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AI regulations double investment costs, says Mashreq Bank

AI's applications in sectors such as coding are gaining attention but regional variations in regulation are making investment difficult Unsplash+/Getty
AI's applications in sectors such as coding are gaining attention but regional variations in regulation are making investment difficult
  • ‘Patchwork’ AI regulatory landscape
  • Costly hybrid system required
  • Compliance is killing initiatives

Differing rules surrounding artificial intelligence and the lack of a global regulatory environment is doubling the cost of new investments and complicating business expansion, a leading UAE financial institution has revealed.

Amith Rajan, executive vice-president at Mashreq Bank, told AGBI that a “patchwork” AI regulatory landscape has prevented the bank from entering some countries, and the return on investment is “not justifiable”.

Without giving specifics, Rajan said that some regions are friendly to “cloud” on-demand resources that people can access over the internet whenever needed, while others are not.

This forces the bank to adopt a costly hybrid architecture of physical infrastructure and cloud services to accommodate all perspectives. 

“If we want to have a global solution, we have got to cater to both,” Rajan said, speaking on the sidelines of the launch of the Dubai AI & Web3 Festival, which will take place in September. 

“Your cost just doubles straight away. As a bank, being heavily regulated, we will of course comply. It just makes that so much harder.”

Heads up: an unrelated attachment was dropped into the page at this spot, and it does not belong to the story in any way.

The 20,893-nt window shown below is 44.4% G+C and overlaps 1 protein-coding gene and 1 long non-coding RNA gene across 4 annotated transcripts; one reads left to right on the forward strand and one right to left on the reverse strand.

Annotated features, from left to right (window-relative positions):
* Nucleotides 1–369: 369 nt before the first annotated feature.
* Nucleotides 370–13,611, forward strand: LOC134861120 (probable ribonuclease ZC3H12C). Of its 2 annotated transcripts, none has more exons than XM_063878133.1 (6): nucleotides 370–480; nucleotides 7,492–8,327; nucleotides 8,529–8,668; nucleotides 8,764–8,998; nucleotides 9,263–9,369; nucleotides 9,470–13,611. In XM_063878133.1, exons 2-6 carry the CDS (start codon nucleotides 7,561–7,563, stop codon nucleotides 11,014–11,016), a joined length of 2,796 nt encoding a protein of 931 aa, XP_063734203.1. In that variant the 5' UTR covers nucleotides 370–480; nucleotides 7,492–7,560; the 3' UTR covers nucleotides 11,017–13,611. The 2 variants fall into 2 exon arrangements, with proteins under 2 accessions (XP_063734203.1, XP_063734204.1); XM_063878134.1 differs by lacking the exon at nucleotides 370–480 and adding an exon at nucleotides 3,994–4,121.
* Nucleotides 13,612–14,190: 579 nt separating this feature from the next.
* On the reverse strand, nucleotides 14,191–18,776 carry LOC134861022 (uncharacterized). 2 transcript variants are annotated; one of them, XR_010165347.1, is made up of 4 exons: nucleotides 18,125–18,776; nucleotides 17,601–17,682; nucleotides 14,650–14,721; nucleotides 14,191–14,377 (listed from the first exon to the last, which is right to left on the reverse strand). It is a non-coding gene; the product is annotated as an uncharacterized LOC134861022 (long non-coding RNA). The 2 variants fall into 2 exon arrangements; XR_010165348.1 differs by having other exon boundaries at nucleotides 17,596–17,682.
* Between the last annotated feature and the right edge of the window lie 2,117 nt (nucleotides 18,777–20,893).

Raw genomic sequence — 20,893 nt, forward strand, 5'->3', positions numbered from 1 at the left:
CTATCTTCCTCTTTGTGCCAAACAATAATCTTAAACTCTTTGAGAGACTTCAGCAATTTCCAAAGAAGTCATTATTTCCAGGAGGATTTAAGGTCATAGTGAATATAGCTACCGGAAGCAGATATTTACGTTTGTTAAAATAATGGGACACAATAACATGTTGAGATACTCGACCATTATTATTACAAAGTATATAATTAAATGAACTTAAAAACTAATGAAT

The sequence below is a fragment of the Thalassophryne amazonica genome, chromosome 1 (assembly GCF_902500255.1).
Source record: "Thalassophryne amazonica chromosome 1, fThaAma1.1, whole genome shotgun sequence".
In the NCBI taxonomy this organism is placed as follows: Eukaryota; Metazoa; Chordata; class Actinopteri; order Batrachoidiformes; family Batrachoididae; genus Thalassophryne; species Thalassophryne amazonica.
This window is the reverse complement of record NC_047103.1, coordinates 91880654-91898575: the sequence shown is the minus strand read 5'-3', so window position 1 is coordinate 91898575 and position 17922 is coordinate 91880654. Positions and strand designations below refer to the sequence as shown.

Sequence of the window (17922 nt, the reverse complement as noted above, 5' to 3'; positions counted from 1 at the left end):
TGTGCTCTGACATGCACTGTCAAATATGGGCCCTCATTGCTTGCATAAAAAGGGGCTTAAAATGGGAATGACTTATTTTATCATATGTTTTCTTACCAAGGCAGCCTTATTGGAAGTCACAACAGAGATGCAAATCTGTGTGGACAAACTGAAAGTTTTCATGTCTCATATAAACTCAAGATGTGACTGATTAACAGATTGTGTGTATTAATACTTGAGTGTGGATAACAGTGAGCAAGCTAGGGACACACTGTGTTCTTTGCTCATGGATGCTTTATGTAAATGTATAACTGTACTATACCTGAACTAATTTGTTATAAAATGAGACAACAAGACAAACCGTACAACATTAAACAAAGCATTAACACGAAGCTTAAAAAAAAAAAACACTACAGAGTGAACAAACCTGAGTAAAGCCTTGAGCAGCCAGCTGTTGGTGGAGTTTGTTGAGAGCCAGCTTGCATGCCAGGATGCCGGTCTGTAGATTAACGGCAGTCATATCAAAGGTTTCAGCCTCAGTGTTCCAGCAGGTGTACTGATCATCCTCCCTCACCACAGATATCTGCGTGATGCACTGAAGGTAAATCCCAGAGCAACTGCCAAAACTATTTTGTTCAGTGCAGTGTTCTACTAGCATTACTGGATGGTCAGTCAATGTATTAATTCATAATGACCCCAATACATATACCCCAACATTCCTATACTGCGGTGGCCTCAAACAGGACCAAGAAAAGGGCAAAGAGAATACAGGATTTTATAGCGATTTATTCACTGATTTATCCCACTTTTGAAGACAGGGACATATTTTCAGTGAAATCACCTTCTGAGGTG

Mashreq Bank operates in the UAE, across the GCC, Egypt, the US, the UK and Hong Kong, so must navigate a complex web of global regulations.

Banks are not the only companies facing such problems. 

Ali Katkhada, chief information officer at the construction company Depa Group, which is listed on Nasdaq Dubai, said the company’s attempts to navigate the complexities of regulations in the metaverse and with non-fungible tokens have been challenging.

“You not only have to consider the regulation of the head office, but [also] in Europe, Africa and Asia, where we operate,” he said. 

“We had to kill one of our initiatives only because of regulation and compliance as a publicly listed company.”

Interest in AI surged after the 2022 public debut of ChatGPT, which brought capabilities such as writing essays and coding into the spotlight. 

High-profile tech leaders, including Tesla’s Elon Musk and Apple’s Steve Wozniak, have urged for a regulatory pause on AI to establish more robust safety and ethical standards.

Grand View Research, an India/US market research company, expects the global AI market to reach $1.8 trillion by 2030, with a compound annual growth rate of 36.6 percent. 

Proactive approach

By 2035 AI’s contribution to the UAE’s economy could pass $28 billion, making up 14 percent of gross domestic product. 

Initiatives such as the UAE’s Regulations Lab, established in 2019 to preemptively shape legislation for emerging technologies, and the issuance of temporary licences for AI testing, underscore the nation’s proactive stance on innovation.

Elsewhere, however, rulemakers are struggling to play policy catch-up, weighing up the delicate balancing act between legislation and innovation. 

In Europe, although some EU member countries are keen to liberalise the use of facial recognition technology by the police, the European Union has implemented tighter restrictions as part of its AI Act, which was passed in June last year.

Quentin Reyes, CEO of Hyperfusion, the largest AI cloud cluster in the GCC, is more optimistic about the region’s potential.

“We think the future of innovation is going to be at a crossroads, at places like Dubai,” he said.

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